The three newcomers were released into the flight pen the morning of January 27 and Hoinewut wasted no time attaining the top position. This is the first of many important lessons Hoinewut will teach the young white tags. Marylise Lefevre, who watches over the young condors prior to their release, observed Hoinewut perform a courtship display to female condor W33. A courtship display is when the male partially opens his wings, droops his head down, and walks away from the female (hoping she will follow him!). W33 did not respond to his display; she's still a bit too young (less than a year old) to understand his adult behavior. The entire wild population of Big Sur condors, currently at fourteen, visited the flight pen enclosure this month. The presence of new condors is always a big attraction for the wild birds. Hoinewut is no stranger to the wild flock. He mentored the yellow tags and interacted with the blue tags visually from inside the flight pen two years ago. Y68 was very close to Hoinewut before his release back in 1999 and they were recently observed nibbling beaks through the flight pen fence on one of Y68's visits to the pen. Social bonds appear to be long lasting for condors as does their memory of past associations with individual condors. New bonds continue to be established between the orange tags and the new group of white tags. Hoinewut's mentoring will be felt beyond the confines of the flight pen. His visual influence and nonverbal communication are being absorbed by the wild flock every time they visit.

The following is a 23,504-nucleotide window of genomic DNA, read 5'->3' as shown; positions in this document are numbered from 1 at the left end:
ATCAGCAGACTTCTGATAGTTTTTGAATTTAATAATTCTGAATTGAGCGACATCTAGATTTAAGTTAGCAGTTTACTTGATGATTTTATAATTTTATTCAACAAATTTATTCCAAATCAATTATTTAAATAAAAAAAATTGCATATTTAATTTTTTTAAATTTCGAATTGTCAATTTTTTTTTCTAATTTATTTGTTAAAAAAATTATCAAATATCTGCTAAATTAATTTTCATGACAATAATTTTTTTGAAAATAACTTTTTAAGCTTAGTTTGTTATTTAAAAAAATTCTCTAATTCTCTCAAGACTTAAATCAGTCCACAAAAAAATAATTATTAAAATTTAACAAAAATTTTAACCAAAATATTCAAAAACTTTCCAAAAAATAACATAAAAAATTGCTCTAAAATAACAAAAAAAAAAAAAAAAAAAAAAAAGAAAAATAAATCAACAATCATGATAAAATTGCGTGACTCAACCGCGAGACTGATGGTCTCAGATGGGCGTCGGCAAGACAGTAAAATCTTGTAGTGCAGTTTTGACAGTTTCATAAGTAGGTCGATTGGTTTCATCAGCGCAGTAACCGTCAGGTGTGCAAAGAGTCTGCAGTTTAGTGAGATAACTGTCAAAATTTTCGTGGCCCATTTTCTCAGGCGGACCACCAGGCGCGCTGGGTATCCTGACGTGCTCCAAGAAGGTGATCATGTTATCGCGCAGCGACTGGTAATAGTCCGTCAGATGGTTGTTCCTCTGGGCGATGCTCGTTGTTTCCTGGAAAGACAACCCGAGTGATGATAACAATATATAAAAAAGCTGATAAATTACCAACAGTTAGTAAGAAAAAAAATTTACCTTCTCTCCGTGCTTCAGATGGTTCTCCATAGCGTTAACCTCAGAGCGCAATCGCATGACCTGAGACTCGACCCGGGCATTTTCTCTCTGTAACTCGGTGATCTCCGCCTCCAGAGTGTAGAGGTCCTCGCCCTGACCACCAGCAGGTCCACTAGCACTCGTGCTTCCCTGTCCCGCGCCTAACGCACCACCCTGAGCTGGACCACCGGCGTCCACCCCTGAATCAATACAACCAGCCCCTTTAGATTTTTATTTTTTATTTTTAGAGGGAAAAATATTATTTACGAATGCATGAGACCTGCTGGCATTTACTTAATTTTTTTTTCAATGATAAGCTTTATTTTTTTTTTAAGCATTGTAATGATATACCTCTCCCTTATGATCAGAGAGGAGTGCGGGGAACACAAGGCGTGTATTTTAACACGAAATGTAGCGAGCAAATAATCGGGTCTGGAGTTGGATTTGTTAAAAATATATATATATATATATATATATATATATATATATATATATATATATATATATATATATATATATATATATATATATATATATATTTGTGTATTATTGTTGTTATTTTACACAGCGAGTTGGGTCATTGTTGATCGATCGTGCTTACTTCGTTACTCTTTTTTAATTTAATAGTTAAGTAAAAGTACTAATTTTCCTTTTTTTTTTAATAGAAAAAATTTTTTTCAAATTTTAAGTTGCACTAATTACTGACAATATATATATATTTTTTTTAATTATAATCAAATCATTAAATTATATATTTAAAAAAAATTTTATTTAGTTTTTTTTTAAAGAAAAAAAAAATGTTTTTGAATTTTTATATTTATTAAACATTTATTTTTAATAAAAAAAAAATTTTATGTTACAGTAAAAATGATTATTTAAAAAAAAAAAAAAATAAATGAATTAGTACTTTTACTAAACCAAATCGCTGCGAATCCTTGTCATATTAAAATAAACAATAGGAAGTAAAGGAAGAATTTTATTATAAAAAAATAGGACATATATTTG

Flights for the wild flock this month were limited to the Big Sur region. The presence of new birds at the release site and unfavorable flying conditions typical at this time of year contributed to their lack of movement. The weekly aerial tracking effort continues to provide valuable roosting and movement data on the wild flock. This data has allowed the field crew and me to further intensify our tracking effort on the Big Sur flock, which can be very challenging at times.

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    If you're looking for an opportunity to view the condors, I would recommend visiting Pfieffer Big Sur State Park. The Buzzard's Roost trail and Valley View trail have been the most rewarding for condor watchers. Keep an eye on the surrounding ridge lines and redwood treetops for a possible sighting. Condors are easily confused with turkey vultures, so make sure you get a good look at the flight behavior. Turkey vultures (1) "teeter" when flying and (2) the wings form a V-shape in flight. Condors have (1) long flat wings that are very stable when soaring, (2) a white triangular patch on the underside of each wing, and (3) fingerlike primary feathers that extend from each wing in flight.

    Good luck, until next time... Joe Burnett, Field Supervisor

    Notes from the Field